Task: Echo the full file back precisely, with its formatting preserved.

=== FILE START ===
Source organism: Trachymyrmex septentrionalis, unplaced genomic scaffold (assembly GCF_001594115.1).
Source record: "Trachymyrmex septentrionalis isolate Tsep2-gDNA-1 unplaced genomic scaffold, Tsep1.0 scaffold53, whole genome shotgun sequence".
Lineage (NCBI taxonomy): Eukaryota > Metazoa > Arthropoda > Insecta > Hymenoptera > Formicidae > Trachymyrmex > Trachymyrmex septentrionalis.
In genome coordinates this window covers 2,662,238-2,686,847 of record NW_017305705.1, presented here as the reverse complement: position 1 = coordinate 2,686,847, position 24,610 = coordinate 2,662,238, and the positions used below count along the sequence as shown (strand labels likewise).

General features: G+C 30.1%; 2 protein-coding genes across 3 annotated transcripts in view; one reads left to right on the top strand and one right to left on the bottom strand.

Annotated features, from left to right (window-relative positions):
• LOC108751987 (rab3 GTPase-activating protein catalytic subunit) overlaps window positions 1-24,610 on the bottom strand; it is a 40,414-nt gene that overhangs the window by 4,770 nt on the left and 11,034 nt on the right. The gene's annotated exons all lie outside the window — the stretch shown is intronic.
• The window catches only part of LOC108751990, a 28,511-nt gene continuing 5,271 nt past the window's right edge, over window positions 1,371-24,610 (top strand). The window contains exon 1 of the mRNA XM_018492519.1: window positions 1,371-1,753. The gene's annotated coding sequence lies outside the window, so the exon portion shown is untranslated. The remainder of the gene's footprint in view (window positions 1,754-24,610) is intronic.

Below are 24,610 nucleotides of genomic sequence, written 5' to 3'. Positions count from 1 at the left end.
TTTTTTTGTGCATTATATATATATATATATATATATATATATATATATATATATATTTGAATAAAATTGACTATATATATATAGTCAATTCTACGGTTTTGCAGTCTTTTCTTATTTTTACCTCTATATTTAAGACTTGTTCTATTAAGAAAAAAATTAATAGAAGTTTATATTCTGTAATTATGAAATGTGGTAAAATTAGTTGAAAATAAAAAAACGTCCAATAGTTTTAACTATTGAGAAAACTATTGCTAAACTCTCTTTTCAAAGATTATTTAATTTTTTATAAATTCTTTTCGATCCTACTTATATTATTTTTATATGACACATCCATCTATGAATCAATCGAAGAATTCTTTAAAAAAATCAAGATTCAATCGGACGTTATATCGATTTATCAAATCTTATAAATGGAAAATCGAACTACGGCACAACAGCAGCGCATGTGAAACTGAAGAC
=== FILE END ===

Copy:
Source organism: Trachymyrmex septentrionalis, unplaced genomic scaffold (assembly GCF_001594115.1).
Source record: "Trachymyrmex septentrionalis isolate Tsep2-gDNA-1 unplaced genomic scaffold, Tsep1.0 scaffold53, whole genome shotgun sequence".
Lineage (NCBI taxonomy): Eukaryota > Metazoa > Arthropoda > Insecta > Hymenoptera > Formicidae > Trachymyrmex > Trachymyrmex septentrionalis.
In genome coordinates this window covers 2,662,238-2,686,847 of record NW_017305705.1, presented here as the reverse complement: position 1 = coordinate 2,686,847, position 24,610 = coordinate 2,662,238, and the positions used below count along the sequence as shown (strand labels likewise).

General features: G+C 30.1%; 2 protein-coding genes across 3 annotated transcripts in view; one reads left to right on the top strand and one right to left on the bottom strand.

Annotated features, from left to right (window-relative positions):
• LOC108751987 (rab3 GTPase-activating protein catalytic subunit) overlaps window positions 1-24,610 on the bottom strand; it is a 40,414-nt gene that overhangs the window by 4,770 nt on the left and 11,034 nt on the right. The gene's annotated exons all lie outside the window — the stretch shown is intronic.
• The window catches only part of LOC108751990, a 28,511-nt gene continuing 5,271 nt past the window's right edge, over window positions 1,371-24,610 (top strand). The window contains exon 1 of the mRNA XM_018492519.1: window positions 1,371-1,753. The gene's annotated coding sequence lies outside the window, so the exon portion shown is untranslated. The remainder of the gene's footprint in view (window positions 1,754-24,610) is intronic.

Below are 24,610 nucleotides of genomic sequence, written 5' to 3'. Positions count from 1 at the left end.
TTTTTTTGTGCATTATATATATATATATATATATATATATATATATATATATATATTTGAATAAAATTGACTATATATATATAGTCAATTCTACGGTTTTGCAGTCTTTTCTTATTTTTACCTCTATATTTAAGACTTGTTCTATTAAGAAAAAAATTAATAGAAGTTTATATTCTGTAATTATGAAATGTGGTAAAATTAGTTGAAAATAAAAAAACGTCCAATAGTTTTAACTATTGAGAAAACTATTGCTAAACTCTCTTTTCAAAGATTATTTAATTTTTTATAAATTCTTTTCGATCCTACTTATATTATTTTTATATGACACATCCATCTATGAATCAATCGAAGAATTCTTTAAAAAAATCAAGATTCAATCGGACGTTATATCGATTTATCAAATCTTATAAATGGAAAATCGAACTACGGCACAACAGCAGCGCATGTGAAACTGAAGAC